Despite a dearth of child care opportunities in South San Francisco, local school and community organization officials agreed to pull the plug on an after-school program for students at Alta Loma Middle School.
The roughly 30 middle schoolers who had attended the after-school program at their home campus for the past two years will be invited to join a similar initiative offered by the Boys and Girls Club of North San Mateo County at Orange Park when the new school year starts, under a decision authorized last month by the South San Francisco Unified School District Board of Trustees, said district spokesman Ryan Sebers.
The school district and club worked together in operating the Alta Loma program, and officials from each organization expressed a dedication to maintaining as many child care services as possible in a community already pressed to accommodate demand.
“Both the [Boys and Girls Club] and [South San Francisco Unified School District] firmly believe that [Alta Loma Middle School] students and parents have after-school youth development programs as an option with which to participate,” according to a district press release. “Both organizations remain committed to ensuring students have a place to attend for quality after school programs.”
Aubrey Merriman, CEO of the Boys & Girls Clubs of North San Mateo County, said he believed relocating the service would be in the best interest of Alta Loma students, as they would be folded into a similar program which already serves students from the South San Francisco’s two other middle schools at the Orange Park clubhouse.
“This will increase the quality of the programming that the students will be exposed to, or have the opportunity to take advantage of,” he said.
The Boys and Girls Club after-school program at Orange Park can serve up nearly two or three times the amount of students currently enrolled at Alta Loma Middle School, said Merriman, and the park facility offers improved amenities such as a computer lab and better collaborative space for students to interact.
School district officials have considered offering the club financial assistance for operating the program serving those displaced by the closure at Alta Loma Middle School, or potentially sponsoring transportation from the school to Orange Park, but no official agreement is in place, according to Sebers.
“We are working through the details with Boys & Girls Club and SSFUSD is exploring ways to provide financial assistance toward the transportation costs from ALMS to the Orange Park Clubhouse,” said Sebers. “We look forward to our continued partnership with Boys & Girls Club, students and families.”
Though a cost sharing agreement has yet to be reached, Merriman said he believed in the commitment of officials from both organizations to work together in benefiting local students.
“Even though we are shifting the location of the program, we are still able to collaborate with the school district through this process and make sure we are going to serve our students in the best way possible,” he said.
The decision to discontinue the Alta Loma Middle School program is apart from the nature of the conversation school district officials had in May, when the district Board of Trustees examined opportunities to beef up available child care services.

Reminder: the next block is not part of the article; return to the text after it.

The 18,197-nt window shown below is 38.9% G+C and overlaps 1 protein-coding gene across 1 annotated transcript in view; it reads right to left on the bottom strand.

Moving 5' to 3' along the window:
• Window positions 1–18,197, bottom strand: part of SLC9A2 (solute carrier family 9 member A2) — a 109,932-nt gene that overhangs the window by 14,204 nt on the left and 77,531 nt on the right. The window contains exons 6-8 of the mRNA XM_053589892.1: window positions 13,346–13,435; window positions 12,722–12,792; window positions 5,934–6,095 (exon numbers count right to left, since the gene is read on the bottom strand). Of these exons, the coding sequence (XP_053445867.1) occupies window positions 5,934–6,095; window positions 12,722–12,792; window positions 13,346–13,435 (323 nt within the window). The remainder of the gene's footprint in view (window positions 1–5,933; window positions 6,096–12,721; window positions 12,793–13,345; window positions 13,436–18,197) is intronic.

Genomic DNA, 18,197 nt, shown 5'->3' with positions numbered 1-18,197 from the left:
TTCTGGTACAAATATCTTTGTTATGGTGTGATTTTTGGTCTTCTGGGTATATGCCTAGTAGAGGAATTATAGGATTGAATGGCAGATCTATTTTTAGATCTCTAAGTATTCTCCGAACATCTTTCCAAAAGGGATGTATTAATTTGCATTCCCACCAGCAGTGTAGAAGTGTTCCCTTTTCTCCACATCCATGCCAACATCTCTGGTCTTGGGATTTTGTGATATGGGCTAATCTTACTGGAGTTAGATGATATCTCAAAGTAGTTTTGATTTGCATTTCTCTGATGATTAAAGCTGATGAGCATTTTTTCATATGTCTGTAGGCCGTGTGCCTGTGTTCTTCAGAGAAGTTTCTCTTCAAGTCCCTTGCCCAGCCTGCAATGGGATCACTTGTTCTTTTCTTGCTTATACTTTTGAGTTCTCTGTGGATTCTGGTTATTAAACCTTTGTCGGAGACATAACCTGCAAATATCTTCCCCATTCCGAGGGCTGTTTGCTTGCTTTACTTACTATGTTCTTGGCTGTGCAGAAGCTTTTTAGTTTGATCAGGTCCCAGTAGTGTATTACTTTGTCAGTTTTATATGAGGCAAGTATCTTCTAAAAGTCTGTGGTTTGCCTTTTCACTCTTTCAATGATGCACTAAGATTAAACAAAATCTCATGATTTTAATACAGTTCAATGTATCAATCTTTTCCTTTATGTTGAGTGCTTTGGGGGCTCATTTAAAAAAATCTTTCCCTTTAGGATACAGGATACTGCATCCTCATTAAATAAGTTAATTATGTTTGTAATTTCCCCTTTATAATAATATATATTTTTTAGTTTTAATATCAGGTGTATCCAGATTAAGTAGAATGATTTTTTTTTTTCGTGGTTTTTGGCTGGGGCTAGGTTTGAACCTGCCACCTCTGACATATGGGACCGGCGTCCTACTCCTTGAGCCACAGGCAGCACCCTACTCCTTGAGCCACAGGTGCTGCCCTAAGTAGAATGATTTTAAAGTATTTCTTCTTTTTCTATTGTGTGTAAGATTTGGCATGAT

Most of the existing child care programs in South San Francisco, offered by the district of other community organizations such as the city or the Boys & Girls Club, are completely full and feature extensive waiting lists to join.
According to a district report in May, the district serves 238 students in before- and after-school programs, while the city serves 450 children and the Boys and Girls club serves 261. The average waiting list to join a program across South San Francisco is 16 children, and while some programs have vacancy, others have waiting lists as long as 65 seeking a spot.
Trustee John Baker shared on Twitter earlier this year video footage of tents full of people lined up overnight waiting for the first opportunity to register their child in a city child care program.
Yet despite the substantial demand for such services, when school district officials discussed potentially expanding child care programs, a variety of hurdles such as budget constraints and limited campus facilities were identified.
School principals had said inadequate space exists on some campuses to accommodate the modular buildings used to host child care programs as a source of concern when discussing expanding the services.
Additionally, the district’s financial struggles were compounded in June when the district board approved an operating budget which projects a deficit in coming years, primarily due to a decrease in student enrollment and transferring money from the district’s general fund to backfill overspending of its school construction bond.
Though the Alta Loma program will come to an end, school district officials are committed to working with partner organizations to ensuring their community will continue to have child care services, according to the report.
“We look forward to our continued partnership with B&G Club, students and families,” according to the report.
Merriman acknowledged there is a substantial demand for after-school programs in South San Francisco, and said he believed the larger program hosted at Orange Park would be the best, most efficient use of resources in the attempt to serve a community need.
“The great thing is that this is aligning with a model that already exists,” he said. “I think it is going to be an adjustment, because all transitions come with that. But ultimately once we continue to move forward, I don’t think we are going to run into too many bumps down the road.”
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Note to readers: This article has been amended to remove a quote indicating school officials felt the program was not financially sustainable.